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Destination Alternate mins- FAR 121.631

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Destination Alternate mins- FAR 121.631

Old 1st Nov 2010, 13:15
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Destination Alternate mins- FAR 121.631

Hi,
I know I've posted this subject in the past but still looking for some clarifications..

FAR 121.631 states amongst other things that:

"No person may allow a flight to continue to an airport to which it has been dispatched or released unless the weather conditions at an alternate airport that was specified in the dispatch or flight release are forecast to be at or above the alternate minimums specified in the operations specifications for that airport at the time the aircraft would arrive at the alternate airport."

Now, speaking about alternate minimums: I know that once airborne, one can use his alternate down to minimums and doesn't need to have it above the alternate minimums (FAR 400-1/ 200-0.5 1 Navaid 2 Navaid rule).It's also written above. So, how come after taking off it changes?

Thanks!!
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Old 1st Nov 2010, 14:10
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From a regulatory standpoint, the threshold is not really "once airborne" at which you can use the published landing minimums, but when you actually divert to the alternate. At that point, it becomes your destination, so published minimums can be used. Before that point, the alternate forecast must remain within the criteria for use as an alternate.

From a probability standpoint, I believe the idea is to account for forecast errors within a pretty wide range of time, i.e., takeoff, en route, arrival, vectoring, miss, holding, decision, etc., while always ensuring a higher than normal probability that a legal landing can be made at the alternate, since it is assumed that no alternative beyond that exists. Once you commit to it as your destination, the time frame narrows considerably (hopefully, although in some parts of the world this is another discussion!), and the probability of a legal landing being precluded by a weather change diminishes quite a bit.
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Old 1st Nov 2010, 14:19
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rankklein:

Now, speaking about alternate minimums: I know that once airborne, one can use his alternate down to minimums and doesn't need to have it above the alternate minimums (FAR 400-1/ 200-0.5 1 Navaid 2 Navaid rule).It's also written above. So, how come after taking off it changes?
The weather at your alternate has to continue to be forecast to remain at, or above, alternate minimums set forth in your ops specs, at all times during the flight. Once arriving at the alternate you may used the lowest published minimums.
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Old 1st Nov 2010, 17:19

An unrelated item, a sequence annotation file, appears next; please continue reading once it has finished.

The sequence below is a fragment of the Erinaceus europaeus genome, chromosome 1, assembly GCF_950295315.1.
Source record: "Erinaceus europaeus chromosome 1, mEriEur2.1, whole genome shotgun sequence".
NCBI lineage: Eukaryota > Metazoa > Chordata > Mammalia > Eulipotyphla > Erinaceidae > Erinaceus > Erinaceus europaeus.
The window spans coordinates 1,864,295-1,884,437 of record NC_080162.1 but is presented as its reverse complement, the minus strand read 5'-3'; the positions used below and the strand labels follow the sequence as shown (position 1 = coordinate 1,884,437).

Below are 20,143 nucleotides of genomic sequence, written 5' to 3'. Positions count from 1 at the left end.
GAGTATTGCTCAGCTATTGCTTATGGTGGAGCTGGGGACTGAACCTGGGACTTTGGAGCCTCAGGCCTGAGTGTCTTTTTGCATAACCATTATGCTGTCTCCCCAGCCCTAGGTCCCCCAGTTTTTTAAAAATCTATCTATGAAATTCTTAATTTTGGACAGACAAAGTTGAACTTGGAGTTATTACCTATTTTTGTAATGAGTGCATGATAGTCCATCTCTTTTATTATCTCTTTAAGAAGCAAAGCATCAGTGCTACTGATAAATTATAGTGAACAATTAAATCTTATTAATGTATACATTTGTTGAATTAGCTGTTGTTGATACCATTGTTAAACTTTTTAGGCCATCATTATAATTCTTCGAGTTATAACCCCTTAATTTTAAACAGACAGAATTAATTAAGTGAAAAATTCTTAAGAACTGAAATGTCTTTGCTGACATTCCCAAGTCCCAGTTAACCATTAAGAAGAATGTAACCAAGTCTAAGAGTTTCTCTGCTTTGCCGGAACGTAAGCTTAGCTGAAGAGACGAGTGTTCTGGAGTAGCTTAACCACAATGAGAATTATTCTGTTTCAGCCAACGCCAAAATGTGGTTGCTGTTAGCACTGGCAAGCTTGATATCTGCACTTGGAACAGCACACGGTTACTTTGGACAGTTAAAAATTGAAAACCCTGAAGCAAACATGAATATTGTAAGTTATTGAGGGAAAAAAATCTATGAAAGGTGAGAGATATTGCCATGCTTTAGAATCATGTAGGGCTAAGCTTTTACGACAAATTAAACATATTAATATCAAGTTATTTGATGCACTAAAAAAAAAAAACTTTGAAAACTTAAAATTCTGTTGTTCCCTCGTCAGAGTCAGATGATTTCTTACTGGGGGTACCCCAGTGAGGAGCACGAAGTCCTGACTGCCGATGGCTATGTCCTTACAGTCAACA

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okkkkkkk,

Let's see if I got it right:
It has to stay at or ABOVE alternate weather mins (forecast and/or actual) up till the point I divert there.At that time, it's my (new) destination and I continue treating it as one.Meaning, can fly it down to published minimums.

Thanks!!!
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Old 1st Nov 2010, 19:40
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600-2, 800-2, 0ne hour before, 200' & 1/2, 400' abv mins, 2 aprch ends - - Oh my

ranklein,

In a generalized big picture view the regulations are trying to avoid a situation where you and I arrive after a flight and cannot land because the weather hads deteriorated and we run out of options and fuel at the same time.
To help preclude that unhappy state we have weather minimums that need to be met. We have destination, alternate and sometimes takeoff alternate minimums. [For the sake of this discussion the example under consideration is a passenger carrying Part 121 flight {Part 91 and flight into uncontrolled airspace is ignored.}


The alternate minimums have to be much “better” (greater visibility and sometimes ceilings as well) than your destination minimums. This is because we do not want to get into a position where we are unable to land at either the destination or alternate. So, to keep this from happening the alternate minimums are set higher. The system is designed to give you and me (and the paying passengers) a safety net.

During the preflight planning or the actual enroute phase your alternate minimums must meet and continue to meet the stated regulatory minimums for alternates. If during flight the forecast for the alternate changes and the alternate no longer meets the required alternate minimums, your dispatcher should/must find you a new alternate within the confines of your actual fuel load. If you don’t have a dispatcher then the entire requirement to monitor your weather at your alternate falls upon you. Remember you want to give yourself a margin of safety and somewhere to go.